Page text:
Environmental Factor, October 2009, National Institute of Environmental Health Sciences
Speaker Explores Gene-Environment Interactions
By Dixie-Ann Sawin
On September 17, Professor George Leikauf, Ph.D., of the University of Pittsburgh, presented the first in a series of talks in the Keystone Seminar Series hosted by the Division of Extramural Research and Training (DERT). Hosted by Health Science Administrators Sri Nadadur, Ph.D., and Liz Maull, Ph.D., Leikauf's lecture, "Gene-Environment Interactions: Utility and Uncertainty," surveyed his recent research supported by a five-year grant from the NIEHS under the NIH Countermeasures Against Chemical Threats (CounterACT) Research Network for "Functional Genomics of Chemical-Induced Acute Lung Injury."
Leikauf is searching for more effective ways to treat survivors of a possible terrorist act involving chemical agents. With a widely applicable, survival-based approach, he is assessing the effects of chemical-induced acute lung injury (CIALI) on gene pathways. CIALI has a complex etiology and a poor prognosis. Current therapies are by and large palliative and of limited efficacy.
Leikauf hopes to identify genetic determinants and molecular mechanisms involved in CIALI from exposure to five leading hazardous chemicals - chlorine, phosgene, sulfuric acid, ammonia and acrolein. He also plans to develop a preliminary chemical-specific database based on the selective signatures of these chemicals.
He began his talk with a broad overview of genes and environment interactions and the impact of these parameters on human variability. When considering any human population, Leikauf noted that there is always concern about the uncertainty factor incorporated into any risk assessment to account for inter-individual variability, including age, weight, sex, physical condition, medications, nutrition, and last but not least, genetic heritability and environmental factors.
Genetic heritability and environmental factors should be seen as two interacting components that result in a specific event, Leikauf insisted. As an example, he pointed to mortality trends that relate to solely genetic diseases compared to complex diseases. From the global perspective, purely genetic diseases account for approximately 5000 deaths per year, while almost 1.5 million deaths per year are caused by complex diseases, such as heart disease, cancer and cardiovascular diseases.
There is an environmental component to most "genetic" diseases, Leikauf maintained, and a genetic component involved in most "environmental" disease. "There isn't any barrier to environmental health," he said.
The question then becomes, how can one apply gene and environmental interactions to daily situations? Understanding how genetic pathways are altered in response to environmental toxicants may improve genetic risk assessment. Nonetheless, there are caveats. For instance, there is no one enzyme that metabolizes a single chemical, and there is an "array of genetic variation" among the population that cumulatively contributes to the variability in the risk assessment.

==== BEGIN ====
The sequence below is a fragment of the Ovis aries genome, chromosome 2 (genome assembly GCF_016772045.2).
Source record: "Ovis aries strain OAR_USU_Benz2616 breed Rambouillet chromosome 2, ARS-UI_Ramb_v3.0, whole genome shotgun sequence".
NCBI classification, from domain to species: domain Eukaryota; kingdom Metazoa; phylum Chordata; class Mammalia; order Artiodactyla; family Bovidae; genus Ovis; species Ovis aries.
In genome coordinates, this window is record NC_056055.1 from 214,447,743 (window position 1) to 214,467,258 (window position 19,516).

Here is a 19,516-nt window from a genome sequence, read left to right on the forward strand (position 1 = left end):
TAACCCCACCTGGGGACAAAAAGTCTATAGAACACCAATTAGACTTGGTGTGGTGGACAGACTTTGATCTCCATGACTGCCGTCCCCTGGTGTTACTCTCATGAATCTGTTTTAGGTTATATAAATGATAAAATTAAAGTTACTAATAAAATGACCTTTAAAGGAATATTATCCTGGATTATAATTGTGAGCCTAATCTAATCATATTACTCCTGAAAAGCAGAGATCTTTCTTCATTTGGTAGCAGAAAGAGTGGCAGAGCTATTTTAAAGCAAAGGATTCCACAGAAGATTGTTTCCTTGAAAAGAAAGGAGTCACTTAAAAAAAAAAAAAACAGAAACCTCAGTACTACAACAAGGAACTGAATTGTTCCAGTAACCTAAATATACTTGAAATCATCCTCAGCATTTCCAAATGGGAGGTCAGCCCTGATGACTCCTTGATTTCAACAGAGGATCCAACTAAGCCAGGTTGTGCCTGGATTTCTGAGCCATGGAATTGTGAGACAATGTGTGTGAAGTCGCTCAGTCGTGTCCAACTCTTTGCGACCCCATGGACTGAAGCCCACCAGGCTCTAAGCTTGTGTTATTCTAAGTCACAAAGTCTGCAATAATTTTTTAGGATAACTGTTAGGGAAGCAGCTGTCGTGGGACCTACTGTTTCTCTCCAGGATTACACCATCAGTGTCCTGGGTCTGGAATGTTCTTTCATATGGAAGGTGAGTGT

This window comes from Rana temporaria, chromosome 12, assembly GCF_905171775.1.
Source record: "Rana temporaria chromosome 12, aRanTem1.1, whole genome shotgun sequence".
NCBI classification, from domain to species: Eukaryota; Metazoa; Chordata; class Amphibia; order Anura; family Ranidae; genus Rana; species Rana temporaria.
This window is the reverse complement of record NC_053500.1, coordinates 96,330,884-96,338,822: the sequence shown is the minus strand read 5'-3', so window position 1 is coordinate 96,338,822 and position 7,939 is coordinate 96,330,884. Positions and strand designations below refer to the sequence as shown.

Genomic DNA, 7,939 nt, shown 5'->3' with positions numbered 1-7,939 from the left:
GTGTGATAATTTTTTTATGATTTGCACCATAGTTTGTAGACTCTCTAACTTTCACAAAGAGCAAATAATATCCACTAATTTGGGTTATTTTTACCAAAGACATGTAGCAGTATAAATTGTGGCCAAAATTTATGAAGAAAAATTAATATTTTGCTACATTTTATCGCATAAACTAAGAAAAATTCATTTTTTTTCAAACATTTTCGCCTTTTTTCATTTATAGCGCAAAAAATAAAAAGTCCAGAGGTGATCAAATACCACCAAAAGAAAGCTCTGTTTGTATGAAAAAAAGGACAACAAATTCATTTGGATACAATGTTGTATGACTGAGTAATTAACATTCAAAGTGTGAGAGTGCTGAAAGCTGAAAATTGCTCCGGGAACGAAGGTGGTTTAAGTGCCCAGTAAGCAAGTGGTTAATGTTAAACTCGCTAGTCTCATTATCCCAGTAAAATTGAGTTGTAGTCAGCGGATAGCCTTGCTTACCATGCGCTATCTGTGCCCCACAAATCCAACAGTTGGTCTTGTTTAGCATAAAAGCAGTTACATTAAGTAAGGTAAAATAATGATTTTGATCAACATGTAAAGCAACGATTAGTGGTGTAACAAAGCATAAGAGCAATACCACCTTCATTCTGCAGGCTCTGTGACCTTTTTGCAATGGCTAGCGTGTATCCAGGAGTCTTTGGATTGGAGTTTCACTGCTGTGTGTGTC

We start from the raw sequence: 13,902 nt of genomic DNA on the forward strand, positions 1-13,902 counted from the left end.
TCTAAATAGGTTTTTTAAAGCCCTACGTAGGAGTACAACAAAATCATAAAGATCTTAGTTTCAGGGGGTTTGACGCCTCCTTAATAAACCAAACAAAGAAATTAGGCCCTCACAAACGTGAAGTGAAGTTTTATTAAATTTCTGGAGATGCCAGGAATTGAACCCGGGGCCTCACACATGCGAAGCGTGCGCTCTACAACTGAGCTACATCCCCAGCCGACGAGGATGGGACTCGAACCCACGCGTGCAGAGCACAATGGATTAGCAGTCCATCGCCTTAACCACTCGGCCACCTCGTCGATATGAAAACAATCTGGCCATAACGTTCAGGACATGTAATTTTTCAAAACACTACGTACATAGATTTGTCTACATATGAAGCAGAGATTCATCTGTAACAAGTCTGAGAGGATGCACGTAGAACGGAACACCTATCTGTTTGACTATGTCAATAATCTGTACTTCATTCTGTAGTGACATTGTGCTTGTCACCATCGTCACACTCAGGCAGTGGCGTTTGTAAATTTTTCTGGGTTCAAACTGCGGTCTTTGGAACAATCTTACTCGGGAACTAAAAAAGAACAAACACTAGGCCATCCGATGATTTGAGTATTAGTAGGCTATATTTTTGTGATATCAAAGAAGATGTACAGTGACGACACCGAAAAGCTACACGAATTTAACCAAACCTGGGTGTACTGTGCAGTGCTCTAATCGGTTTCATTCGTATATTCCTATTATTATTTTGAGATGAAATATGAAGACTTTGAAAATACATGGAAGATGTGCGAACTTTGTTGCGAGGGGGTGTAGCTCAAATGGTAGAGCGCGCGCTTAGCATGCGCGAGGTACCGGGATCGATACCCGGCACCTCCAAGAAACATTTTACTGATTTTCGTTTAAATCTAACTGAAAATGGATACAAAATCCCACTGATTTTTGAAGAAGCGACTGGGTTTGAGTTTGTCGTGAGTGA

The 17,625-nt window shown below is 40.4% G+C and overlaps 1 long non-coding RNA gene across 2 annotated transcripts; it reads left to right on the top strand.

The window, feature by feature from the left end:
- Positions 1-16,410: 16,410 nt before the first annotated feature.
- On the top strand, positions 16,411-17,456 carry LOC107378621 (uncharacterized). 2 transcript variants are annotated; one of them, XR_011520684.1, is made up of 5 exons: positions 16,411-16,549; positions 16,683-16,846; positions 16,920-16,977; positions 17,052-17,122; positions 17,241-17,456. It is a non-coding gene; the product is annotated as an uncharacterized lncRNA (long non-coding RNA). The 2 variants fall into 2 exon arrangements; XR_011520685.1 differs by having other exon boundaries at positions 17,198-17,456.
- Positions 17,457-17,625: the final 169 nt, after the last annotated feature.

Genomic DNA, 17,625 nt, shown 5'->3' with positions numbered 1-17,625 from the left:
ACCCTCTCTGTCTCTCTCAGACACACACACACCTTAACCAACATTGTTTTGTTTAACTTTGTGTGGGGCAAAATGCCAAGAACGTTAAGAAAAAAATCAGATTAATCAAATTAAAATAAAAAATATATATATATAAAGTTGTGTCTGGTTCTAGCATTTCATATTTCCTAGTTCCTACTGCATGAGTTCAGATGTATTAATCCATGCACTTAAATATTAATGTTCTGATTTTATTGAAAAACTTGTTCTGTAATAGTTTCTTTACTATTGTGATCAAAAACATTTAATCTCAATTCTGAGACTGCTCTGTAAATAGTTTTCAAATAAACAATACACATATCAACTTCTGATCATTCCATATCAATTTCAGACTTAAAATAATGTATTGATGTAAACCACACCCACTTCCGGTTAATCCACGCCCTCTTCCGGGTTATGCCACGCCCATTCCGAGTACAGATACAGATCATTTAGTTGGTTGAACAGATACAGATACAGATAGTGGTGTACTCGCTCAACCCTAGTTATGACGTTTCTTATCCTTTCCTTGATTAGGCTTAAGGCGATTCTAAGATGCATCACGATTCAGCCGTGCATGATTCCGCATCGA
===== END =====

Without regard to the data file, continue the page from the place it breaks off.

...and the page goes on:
Two of the chemicals that Leikauf addressed in his talk are acrolein and chlorine. Acrolein is a 3-carbon aldehyde formed during combustion and is an irritant even at doses as low as 0.06 ppm. Leikauf has developed a mouse model for studying acrolein exposure that exhibits increased levels of pro-inflammatory cytokines, such as IL-6 and TNFα, and decreased neutrophil infiltration.
His approach includes genome-wide and single-nucleotide polymorphism analyses to identify candidate genes and biochemical pathways. For acrolein, he identified several possible candidates and concluded that acrolein exposure is not associated with changes at the transcriptional level, but instead affects protein function. For chlorine, he found associations with a different complex of genes, but these can be viewed as members of the same pathway.
Leikauf's overall aim is to combine the data from acrolein and chlorine, ultimately including the three other chemicals that he plans to test, and scrutinize for proteins of interest involved in common, exposure-related cell survival pathways - leading to the development of new and improved "medical countermeasures" to quickly and effectively treat conditions caused by the chemical agents of terrorism or accidents due to natural disasters and transportation, leakage or storage of these chemicals.
(Dixie-Ann Sawin, Ph.D., is a post-doctoral research fellow in the NIEHS Laboratory of Neurobiology Neurotoxicology Group on detail as a writer for the Environmental Factor.)